The leading global professional health and safety body today calls on employers to “step up to the mark” and commit to new standards on workplace mental health.
A new report into workplace mental health clearly demonstrates the need for increased support for long-term sufferers, according to the Institution of Occupational Safety and Health (IOSH). Each year, 300,000 people in the UK with a long-term mental health problem lose their jobs, according to the report, called Thriving at Work. The cost to the UK economy of poor mental health is estimated to be up to £99 billion.
The independent review, conducted by Paul Farmer and Dennis Stevenson, makes 40 recommendations and urges employers, no matter what their size or industry, to commit to six core standards on mental health. IOSH says employers and relevant bodies need to take heed. Earlier this month, it published new research which found that employers need to do more to help employees return to work following absence because of common mental disorders.
Richard Jones, Head of Policy and Public Affairs at IOSH, said:
“Employers have a vital role in providing supportive workplaces. It is time for them to step up to the mark on mental health. “All work needs to be ‘good work’ and effective management benefits individuals, businesses and the economy. “Everyone can contribute to improving mental health at work and supporting people with problems. Health and safety professionals and professional bodies like IOSH are very keen to help organisations to get it right. IOSH provides lots of free guidance and tools on this. “Action doesn’t need to be costly. Where there is cost, the report found that average returns far outweigh it, with around £4.20 for every £1 spent.”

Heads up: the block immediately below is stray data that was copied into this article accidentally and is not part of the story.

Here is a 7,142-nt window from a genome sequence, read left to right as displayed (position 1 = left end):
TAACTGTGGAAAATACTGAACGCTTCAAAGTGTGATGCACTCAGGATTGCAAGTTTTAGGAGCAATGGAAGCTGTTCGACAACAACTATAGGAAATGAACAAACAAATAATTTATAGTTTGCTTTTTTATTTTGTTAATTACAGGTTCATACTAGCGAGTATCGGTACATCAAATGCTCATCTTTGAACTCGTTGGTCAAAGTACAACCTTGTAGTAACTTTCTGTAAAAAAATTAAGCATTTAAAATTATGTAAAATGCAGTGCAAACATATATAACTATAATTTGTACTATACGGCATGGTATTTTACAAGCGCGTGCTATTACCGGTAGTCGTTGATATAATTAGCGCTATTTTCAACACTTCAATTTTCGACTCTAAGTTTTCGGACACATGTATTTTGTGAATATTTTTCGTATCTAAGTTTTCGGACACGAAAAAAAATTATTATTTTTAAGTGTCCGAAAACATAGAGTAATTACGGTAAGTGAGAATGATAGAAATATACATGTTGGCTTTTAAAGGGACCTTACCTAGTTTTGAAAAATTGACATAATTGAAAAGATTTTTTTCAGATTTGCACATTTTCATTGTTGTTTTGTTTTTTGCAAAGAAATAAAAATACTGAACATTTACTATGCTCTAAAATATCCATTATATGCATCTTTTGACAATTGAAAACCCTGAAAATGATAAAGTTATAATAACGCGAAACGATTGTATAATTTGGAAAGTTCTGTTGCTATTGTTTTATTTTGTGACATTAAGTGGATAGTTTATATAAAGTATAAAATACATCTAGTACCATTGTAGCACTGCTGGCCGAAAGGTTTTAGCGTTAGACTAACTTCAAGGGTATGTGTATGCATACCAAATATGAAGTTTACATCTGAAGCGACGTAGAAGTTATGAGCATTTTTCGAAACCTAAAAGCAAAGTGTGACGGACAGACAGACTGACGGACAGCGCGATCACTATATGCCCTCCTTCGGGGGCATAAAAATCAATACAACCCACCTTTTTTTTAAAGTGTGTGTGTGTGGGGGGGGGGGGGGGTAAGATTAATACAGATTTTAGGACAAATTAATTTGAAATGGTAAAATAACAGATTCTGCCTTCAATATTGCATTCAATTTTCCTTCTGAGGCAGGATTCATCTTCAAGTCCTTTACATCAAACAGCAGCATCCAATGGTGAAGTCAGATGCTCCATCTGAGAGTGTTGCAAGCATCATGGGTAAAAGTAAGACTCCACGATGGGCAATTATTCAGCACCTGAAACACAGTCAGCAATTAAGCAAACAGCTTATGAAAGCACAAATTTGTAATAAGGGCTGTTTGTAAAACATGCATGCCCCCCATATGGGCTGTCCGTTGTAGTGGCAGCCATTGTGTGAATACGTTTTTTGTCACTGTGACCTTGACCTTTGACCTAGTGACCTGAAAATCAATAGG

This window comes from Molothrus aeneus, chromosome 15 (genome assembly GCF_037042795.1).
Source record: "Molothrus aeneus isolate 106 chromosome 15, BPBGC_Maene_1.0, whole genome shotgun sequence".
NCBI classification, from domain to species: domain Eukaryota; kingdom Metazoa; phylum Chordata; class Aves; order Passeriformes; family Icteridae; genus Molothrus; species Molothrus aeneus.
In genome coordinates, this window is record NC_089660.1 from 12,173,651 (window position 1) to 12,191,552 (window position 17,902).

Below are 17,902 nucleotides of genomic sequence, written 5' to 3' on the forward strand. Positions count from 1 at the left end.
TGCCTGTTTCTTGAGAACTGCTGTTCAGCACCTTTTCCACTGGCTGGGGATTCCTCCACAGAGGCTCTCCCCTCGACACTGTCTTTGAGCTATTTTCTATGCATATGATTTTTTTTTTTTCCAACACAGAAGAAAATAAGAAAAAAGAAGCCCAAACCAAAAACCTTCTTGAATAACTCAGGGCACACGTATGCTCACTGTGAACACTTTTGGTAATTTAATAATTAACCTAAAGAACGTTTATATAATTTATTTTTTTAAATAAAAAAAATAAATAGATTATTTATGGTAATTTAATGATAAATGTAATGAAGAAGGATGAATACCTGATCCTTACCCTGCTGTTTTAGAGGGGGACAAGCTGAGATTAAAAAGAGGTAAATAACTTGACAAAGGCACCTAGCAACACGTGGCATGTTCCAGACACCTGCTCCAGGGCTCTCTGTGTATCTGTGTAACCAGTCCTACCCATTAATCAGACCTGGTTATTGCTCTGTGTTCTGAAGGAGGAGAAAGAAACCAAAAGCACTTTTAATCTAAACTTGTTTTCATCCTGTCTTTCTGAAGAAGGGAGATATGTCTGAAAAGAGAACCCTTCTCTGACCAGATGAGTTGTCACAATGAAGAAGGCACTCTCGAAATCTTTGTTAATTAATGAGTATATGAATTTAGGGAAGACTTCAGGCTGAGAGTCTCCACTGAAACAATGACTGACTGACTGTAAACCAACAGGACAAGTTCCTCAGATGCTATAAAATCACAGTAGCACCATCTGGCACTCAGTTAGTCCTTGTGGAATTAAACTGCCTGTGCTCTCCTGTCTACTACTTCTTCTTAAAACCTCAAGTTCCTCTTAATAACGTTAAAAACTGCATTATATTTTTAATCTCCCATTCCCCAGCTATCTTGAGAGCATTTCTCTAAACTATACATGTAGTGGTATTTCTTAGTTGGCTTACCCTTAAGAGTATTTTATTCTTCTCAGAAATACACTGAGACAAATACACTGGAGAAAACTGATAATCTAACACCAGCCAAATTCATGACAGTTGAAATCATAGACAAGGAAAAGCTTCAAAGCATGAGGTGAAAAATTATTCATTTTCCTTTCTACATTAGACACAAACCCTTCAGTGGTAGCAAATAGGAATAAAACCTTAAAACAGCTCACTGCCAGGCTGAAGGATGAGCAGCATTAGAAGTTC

The standards cover mental health at work plans, mental health awareness for employees, line management responsibilities and routine monitoring of staff mental health and wellbeing. Large employers and the public sector are expected to go even further, demonstrating best practice through external reporting and designated leadership responsibility.
Other recommendations in the Thriving at Work review include the creation of an online health and wellbeing portal to help employers access the tools and guidance they need; additional support for small and medium enterprises; the use of digital technology as a means to support those working remotely or in the gig economy; changes to legislation to offer better protection for staff with mental health problems; and measures to ensure that workplace mental health is promoted and enhanced through greater transparency and the role of regulators. Meanwhile, the review makes a number of specific recommendations for Government to support these changes. To view IOSH’s return to work research, click here. Guidance for employers is also available in its occupational health toolkit.